unicode and hashlib

Jeff H dundeemt at gmail.com
Sun Nov 30 03:54:10 CET 2008

On Nov 29, 12:23 pm, Scott David Daniels <Scott.Dani... at Acm.Org>
> Scott David Daniels wrote:
> ...
> > If you now, and for all time, decide that the only source you will take
> > is cp1252, perhaps you should decode to cp1252 before hashing.
> Of course my dyslexia sticks out here as I get encode and decode exactly
> backwards -- Marc 'BlackJack' Rintsch has it right.
> Characters (a concept) are "encoded" to a byte format (representation).
> Bytes (a precise representation) are "decoded" to characters (a format
> with semantics).
> --Scott David Daniels
> Scott.Dani... at Acm.Org

Ok, so the fog lifts, thanks to Scott and Marc, and I begin to realize
that the hashlib was trying to encode (not decode) my unicode object
as 'ascii' (my default encoding) and since that resulted in characters
>128 - shhh'boom.  So once I have character strings transformed
internally to unicode objects, I should encode them in 'utf-8' before
attempting to do things that guess at the proper way to encode them
for further processing.(i.e. hashlib)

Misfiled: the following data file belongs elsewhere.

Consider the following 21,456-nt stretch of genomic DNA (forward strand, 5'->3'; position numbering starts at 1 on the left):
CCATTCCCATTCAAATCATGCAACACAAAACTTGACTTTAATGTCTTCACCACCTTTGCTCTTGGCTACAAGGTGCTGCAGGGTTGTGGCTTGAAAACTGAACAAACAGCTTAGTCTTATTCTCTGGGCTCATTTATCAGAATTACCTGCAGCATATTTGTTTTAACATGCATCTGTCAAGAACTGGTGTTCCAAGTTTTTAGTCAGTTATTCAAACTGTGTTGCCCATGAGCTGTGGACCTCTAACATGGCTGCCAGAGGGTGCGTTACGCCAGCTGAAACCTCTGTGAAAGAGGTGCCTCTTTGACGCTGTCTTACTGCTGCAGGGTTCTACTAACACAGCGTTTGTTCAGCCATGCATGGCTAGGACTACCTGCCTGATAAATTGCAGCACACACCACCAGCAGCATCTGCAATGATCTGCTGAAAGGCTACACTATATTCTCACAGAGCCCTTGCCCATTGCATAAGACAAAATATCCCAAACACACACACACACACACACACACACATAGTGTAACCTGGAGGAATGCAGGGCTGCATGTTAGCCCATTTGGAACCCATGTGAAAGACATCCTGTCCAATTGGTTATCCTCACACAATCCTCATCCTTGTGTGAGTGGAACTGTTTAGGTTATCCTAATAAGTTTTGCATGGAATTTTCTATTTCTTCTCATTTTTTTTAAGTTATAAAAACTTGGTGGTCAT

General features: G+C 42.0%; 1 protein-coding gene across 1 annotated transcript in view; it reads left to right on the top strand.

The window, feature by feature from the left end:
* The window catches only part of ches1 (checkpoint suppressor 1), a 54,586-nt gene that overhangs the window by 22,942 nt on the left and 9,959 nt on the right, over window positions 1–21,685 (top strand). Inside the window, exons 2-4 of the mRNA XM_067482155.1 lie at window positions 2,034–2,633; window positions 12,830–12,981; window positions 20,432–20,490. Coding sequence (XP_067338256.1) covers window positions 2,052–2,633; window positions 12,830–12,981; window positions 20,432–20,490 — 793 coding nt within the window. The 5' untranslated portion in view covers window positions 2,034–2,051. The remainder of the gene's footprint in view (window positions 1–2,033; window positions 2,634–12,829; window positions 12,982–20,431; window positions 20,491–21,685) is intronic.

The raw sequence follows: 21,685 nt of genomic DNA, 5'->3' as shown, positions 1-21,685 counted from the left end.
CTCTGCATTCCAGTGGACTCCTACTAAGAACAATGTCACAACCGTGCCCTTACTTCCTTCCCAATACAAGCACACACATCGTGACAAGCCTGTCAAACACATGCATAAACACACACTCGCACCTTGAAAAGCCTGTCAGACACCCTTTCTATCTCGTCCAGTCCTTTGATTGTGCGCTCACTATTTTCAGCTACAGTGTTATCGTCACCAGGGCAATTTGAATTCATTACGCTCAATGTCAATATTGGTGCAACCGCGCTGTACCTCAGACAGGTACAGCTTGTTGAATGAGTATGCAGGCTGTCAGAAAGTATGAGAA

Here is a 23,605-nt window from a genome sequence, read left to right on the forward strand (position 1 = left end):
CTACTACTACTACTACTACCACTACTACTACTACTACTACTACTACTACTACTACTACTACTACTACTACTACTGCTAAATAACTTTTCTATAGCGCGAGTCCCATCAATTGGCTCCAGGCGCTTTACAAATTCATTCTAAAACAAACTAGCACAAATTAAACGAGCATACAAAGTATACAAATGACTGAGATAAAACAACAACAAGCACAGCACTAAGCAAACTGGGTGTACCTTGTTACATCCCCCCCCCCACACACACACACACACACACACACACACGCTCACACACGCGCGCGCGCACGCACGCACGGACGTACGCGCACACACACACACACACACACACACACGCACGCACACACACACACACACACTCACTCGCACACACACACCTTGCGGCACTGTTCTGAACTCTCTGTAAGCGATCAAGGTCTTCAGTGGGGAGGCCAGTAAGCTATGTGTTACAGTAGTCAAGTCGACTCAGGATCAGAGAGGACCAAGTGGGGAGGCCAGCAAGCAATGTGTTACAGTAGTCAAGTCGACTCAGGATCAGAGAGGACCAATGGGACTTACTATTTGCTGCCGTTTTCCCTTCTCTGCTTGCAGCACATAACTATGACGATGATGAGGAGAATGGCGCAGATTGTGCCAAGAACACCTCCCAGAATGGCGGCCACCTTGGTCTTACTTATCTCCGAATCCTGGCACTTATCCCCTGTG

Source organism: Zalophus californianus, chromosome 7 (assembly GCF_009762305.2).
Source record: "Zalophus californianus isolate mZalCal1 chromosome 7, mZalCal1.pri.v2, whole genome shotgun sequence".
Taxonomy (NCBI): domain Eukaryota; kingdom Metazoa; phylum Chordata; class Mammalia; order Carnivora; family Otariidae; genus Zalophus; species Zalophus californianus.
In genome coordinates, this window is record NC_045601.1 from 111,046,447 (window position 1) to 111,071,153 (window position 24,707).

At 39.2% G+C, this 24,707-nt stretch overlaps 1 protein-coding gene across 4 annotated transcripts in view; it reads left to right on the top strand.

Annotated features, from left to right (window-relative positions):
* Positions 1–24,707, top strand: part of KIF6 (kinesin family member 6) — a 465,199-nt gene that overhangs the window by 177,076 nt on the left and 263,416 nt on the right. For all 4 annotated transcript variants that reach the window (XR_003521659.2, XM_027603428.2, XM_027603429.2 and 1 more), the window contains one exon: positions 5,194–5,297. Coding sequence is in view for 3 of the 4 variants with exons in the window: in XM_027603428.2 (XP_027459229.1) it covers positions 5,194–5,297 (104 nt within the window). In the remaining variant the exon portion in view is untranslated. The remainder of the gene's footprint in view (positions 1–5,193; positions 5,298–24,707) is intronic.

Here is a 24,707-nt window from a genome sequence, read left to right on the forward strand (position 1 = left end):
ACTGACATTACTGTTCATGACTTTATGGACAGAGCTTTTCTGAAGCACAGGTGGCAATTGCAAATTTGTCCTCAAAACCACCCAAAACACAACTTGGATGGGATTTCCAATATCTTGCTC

>>> a='André'
>>> b=unicode(a,'cp1252')
>>> b
>>> hashlib.md5(b.encode('utf-8')).hexdigest()

Scott then points out that utf-8 is probably superior (for use within
the code I control) to utf-16 and utf-32 which both have 2 variants
and sometimes which one used is based on installed software and/or
processors. utf-8 unlike -16/-32 stays reliable and reproducible
irrespective of software or hardware.

decode vs encode
You decode from on character set to a unicode object
You encode from a unicode object to a specifed character set

Please correct me if you see something wrong and thank you for your
advice and direction.

u'unicordial-ly yours. ;)'

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